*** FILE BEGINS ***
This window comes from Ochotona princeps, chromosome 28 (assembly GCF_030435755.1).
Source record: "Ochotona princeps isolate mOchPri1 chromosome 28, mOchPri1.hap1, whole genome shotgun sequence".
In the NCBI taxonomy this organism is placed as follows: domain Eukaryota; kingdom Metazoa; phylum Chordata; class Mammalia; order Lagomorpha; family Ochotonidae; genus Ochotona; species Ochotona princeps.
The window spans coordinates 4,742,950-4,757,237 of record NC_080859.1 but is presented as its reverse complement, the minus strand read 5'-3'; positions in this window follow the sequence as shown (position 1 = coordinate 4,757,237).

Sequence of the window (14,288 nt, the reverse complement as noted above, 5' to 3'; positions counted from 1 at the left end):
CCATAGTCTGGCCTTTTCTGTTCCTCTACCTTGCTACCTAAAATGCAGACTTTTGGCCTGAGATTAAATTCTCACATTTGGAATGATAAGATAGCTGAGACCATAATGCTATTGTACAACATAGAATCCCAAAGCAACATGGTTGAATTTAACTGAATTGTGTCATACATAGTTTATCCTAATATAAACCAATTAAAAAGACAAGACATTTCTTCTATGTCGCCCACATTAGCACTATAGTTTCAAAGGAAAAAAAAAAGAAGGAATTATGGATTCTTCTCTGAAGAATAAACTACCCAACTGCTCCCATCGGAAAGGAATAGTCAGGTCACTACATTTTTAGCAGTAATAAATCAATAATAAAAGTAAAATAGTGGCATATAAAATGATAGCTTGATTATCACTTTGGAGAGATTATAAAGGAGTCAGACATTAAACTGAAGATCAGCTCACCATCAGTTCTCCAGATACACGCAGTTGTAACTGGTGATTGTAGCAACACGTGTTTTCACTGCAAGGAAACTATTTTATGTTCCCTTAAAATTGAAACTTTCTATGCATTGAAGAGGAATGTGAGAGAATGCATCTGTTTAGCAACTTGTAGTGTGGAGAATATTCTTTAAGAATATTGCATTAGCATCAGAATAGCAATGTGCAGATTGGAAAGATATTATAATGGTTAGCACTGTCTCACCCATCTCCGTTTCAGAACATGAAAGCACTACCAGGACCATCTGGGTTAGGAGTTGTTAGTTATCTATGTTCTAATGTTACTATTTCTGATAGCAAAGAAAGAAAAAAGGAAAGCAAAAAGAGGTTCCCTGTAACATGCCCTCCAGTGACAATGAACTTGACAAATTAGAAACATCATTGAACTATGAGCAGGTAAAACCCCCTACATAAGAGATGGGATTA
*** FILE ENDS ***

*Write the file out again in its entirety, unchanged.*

This window comes from Ochotona princeps, chromosome 28 (assembly GCF_030435755.1).
Source record: "Ochotona princeps isolate mOchPri1 chromosome 28, mOchPri1.hap1, whole genome shotgun sequence".
In the NCBI taxonomy this organism is placed as follows: domain Eukaryota; kingdom Metazoa; phylum Chordata; class Mammalia; order Lagomorpha; family Ochotonidae; genus Ochotona; species Ochotona princeps.
The window spans coordinates 4,742,950-4,757,237 of record NC_080859.1 but is presented as its reverse complement, the minus strand read 5'-3'; positions in this window follow the sequence as shown (position 1 = coordinate 4,757,237).

Sequence of the window (14,288 nt, the reverse complement as noted above, 5' to 3'; positions counted from 1 at the left end):
CCATAGTCTGGCCTTTTCTGTTCCTCTACCTTGCTACCTAAAATGCAGACTTTTGGCCTGAGATTAAATTCTCACATTTGGAATGATAAGATAGCTGAGACCATAATGCTATTGTACAACATAGAATCCCAAAGCAACATGGTTGAATTTAACTGAATTGTGTCATACATAGTTTATCCTAATATAAACCAATTAAAAAGACAAGACATTTCTTCTATGTCGCCCACATTAGCACTATAGTTTCAAAGGAAAAAAAAAAGAAGGAATTATGGATTCTTCTCTGAAGAATAAACTACCCAACTGCTCCCATCGGAAAGGAATAGTCAGGTCACTACATTTTTAGCAGTAATAAATCAATAATAAAAGTAAAATAGTGGCATATAAAATGATAGCTTGATTATCACTTTGGAGAGATTATAAAGGAGTCAGACATTAAACTGAAGATCAGCTCACCATCAGTTCTCCAGATACACGCAGTTGTAACTGGTGATTGTAGCAACACGTGTTTTCACTGCAAGGAAACTATTTTATGTTCCCTTAAAATTGAAACTTTCTATGCATTGAAGAGGAATGTGAGAGAATGCATCTGTTTAGCAACTTGTAGTGTGGAGAATATTCTTTAAGAATATTGCATTAGCATCAGAATAGCAATGTGCAGATTGGAAAGATATTATAATGGTTAGCACTGTCTCACCCATCTCCGTTTCAGAACATGAAAGCACTACCAGGACCATCTGGGTTAGGAGTTGTTAGTTATCTATGTTCTAATGTTACTATTTCTGATAGCAAAGAAAGAAAAAAGGAAAGCAAAAAGAGGTTCCCTGTAACATGCCCTCCAGTGACAATGAACTTGACAAATTAGAAACATCATTGAACTATGAGCAGGTAAAACCCCCTACATAAGAGATGGGATTA